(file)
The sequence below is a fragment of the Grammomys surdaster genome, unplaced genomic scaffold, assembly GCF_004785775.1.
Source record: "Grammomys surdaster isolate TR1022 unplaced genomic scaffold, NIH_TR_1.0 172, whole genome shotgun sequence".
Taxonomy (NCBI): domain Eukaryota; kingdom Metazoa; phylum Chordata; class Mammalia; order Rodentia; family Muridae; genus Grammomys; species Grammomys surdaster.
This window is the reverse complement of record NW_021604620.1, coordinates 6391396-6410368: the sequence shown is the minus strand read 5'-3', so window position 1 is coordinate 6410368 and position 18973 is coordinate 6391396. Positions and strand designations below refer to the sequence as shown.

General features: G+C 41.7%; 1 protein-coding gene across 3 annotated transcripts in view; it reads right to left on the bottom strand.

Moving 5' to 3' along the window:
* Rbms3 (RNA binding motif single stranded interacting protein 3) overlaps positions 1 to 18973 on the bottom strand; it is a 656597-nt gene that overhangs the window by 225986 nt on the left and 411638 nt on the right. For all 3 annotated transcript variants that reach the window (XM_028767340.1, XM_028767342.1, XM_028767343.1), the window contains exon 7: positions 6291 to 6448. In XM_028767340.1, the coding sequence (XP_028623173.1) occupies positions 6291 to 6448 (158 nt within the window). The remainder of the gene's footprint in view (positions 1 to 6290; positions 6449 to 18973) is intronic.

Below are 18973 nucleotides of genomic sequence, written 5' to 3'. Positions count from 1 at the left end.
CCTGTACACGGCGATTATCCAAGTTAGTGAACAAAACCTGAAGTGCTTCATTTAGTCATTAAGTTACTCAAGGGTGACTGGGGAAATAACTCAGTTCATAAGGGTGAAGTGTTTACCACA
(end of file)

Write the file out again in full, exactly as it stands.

The sequence below is a fragment of the Grammomys surdaster genome, unplaced genomic scaffold, assembly GCF_004785775.1.
Source record: "Grammomys surdaster isolate TR1022 unplaced genomic scaffold, NIH_TR_1.0 172, whole genome shotgun sequence".
Taxonomy (NCBI): domain Eukaryota; kingdom Metazoa; phylum Chordata; class Mammalia; order Rodentia; family Muridae; genus Grammomys; species Grammomys surdaster.
This window is the reverse complement of record NW_021604620.1, coordinates 6391396-6410368: the sequence shown is the minus strand read 5'-3', so window position 1 is coordinate 6410368 and position 18973 is coordinate 6391396. Positions and strand designations below refer to the sequence as shown.

General features: G+C 41.7%; 1 protein-coding gene across 3 annotated transcripts in view; it reads right to left on the bottom strand.

Moving 5' to 3' along the window:
* Rbms3 (RNA binding motif single stranded interacting protein 3) overlaps positions 1 to 18973 on the bottom strand; it is a 656597-nt gene that overhangs the window by 225986 nt on the left and 411638 nt on the right. For all 3 annotated transcript variants that reach the window (XM_028767340.1, XM_028767342.1, XM_028767343.1), the window contains exon 7: positions 6291 to 6448. In XM_028767340.1, the coding sequence (XP_028623173.1) occupies positions 6291 to 6448 (158 nt within the window). The remainder of the gene's footprint in view (positions 1 to 6290; positions 6449 to 18973) is intronic.

Below are 18973 nucleotides of genomic sequence, written 5' to 3'. Positions count from 1 at the left end.
CCTGTACACGGCGATTATCCAAGTTAGTGAACAAAACCTGAAGTGCTTCATTTAGTCATTAAGTTACTCAAGGGTGACTGGGGAAATAACTCAGTTCATAAGGGTGAAGTGTTTACCACA